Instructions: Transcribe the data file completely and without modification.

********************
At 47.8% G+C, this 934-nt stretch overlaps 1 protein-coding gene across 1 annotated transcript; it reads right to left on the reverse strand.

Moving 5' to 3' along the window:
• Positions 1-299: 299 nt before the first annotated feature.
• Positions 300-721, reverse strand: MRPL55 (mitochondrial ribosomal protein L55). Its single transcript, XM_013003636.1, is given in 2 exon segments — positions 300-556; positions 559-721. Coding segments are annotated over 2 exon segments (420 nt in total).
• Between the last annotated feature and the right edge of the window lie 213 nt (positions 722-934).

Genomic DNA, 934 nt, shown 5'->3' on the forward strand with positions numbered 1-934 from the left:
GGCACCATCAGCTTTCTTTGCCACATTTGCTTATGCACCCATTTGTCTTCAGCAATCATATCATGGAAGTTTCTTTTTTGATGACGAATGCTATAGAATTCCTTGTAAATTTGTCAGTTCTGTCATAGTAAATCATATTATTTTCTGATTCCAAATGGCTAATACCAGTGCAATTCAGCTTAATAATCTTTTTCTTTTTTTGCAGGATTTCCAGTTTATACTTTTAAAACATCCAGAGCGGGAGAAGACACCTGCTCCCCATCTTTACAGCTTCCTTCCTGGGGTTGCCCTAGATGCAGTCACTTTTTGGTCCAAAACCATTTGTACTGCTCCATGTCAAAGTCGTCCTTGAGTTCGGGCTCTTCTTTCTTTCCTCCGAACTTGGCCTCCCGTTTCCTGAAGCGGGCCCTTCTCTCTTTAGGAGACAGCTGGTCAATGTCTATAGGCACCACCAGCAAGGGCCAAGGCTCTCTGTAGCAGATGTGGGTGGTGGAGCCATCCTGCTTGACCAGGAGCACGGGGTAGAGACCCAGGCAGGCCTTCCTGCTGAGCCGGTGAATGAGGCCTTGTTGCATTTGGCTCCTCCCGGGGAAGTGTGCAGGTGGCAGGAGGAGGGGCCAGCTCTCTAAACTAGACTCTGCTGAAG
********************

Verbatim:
At 47.8% G+C, this 934-nt stretch overlaps 1 protein-coding gene across 1 annotated transcript; it reads right to left on the reverse strand.

Moving 5' to 3' along the window:
• Positions 1-299: 299 nt before the first annotated feature.
• Positions 300-721, reverse strand: MRPL55 (mitochondrial ribosomal protein L55). Its single transcript, XM_013003636.1, is given in 2 exon segments — positions 300-556; positions 559-721. Coding segments are annotated over 2 exon segments (420 nt in total).
• Between the last annotated feature and the right edge of the window lie 213 nt (positions 722-934).

Genomic DNA, 934 nt, shown 5'->3' on the forward strand with positions numbered 1-934 from the left:
GGCACCATCAGCTTTCTTTGCCACATTTGCTTATGCACCCATTTGTCTTCAGCAATCATATCATGGAAGTTTCTTTTTTGATGACGAATGCTATAGAATTCCTTGTAAATTTGTCAGTTCTGTCATAGTAAATCATATTATTTTCTGATTCCAAATGGCTAATACCAGTGCAATTCAGCTTAATAATCTTTTTCTTTTTTTGCAGGATTTCCAGTTTATACTTTTAAAACATCCAGAGCGGGAGAAGACACCTGCTCCCCATCTTTACAGCTTCCTTCCTGGGGTTGCCCTAGATGCAGTCACTTTTTGGTCCAAAACCATTTGTACTGCTCCATGTCAAAGTCGTCCTTGAGTTCGGGCTCTTCTTTCTTTCCTCCGAACTTGGCCTCCCGTTTCCTGAAGCGGGCCCTTCTCTCTTTAGGAGACAGCTGGTCAATGTCTATAGGCACCACCAGCAAGGGCCAAGGCTCTCTGTAGCAGATGTGGGTGGTGGAGCCATCCTGCTTGACCAGGAGCACGGGGTAGAGACCCAGGCAGGCCTTCCTGCTGAGCCGGTGAATGAGGCCTTGTTGCATTTGGCTCCTCCCGGGGAAGTGTGCAGGTGGCAGGAGGAGGGGCCAGCTCTCTAAACTAGACTCTGCTGAAG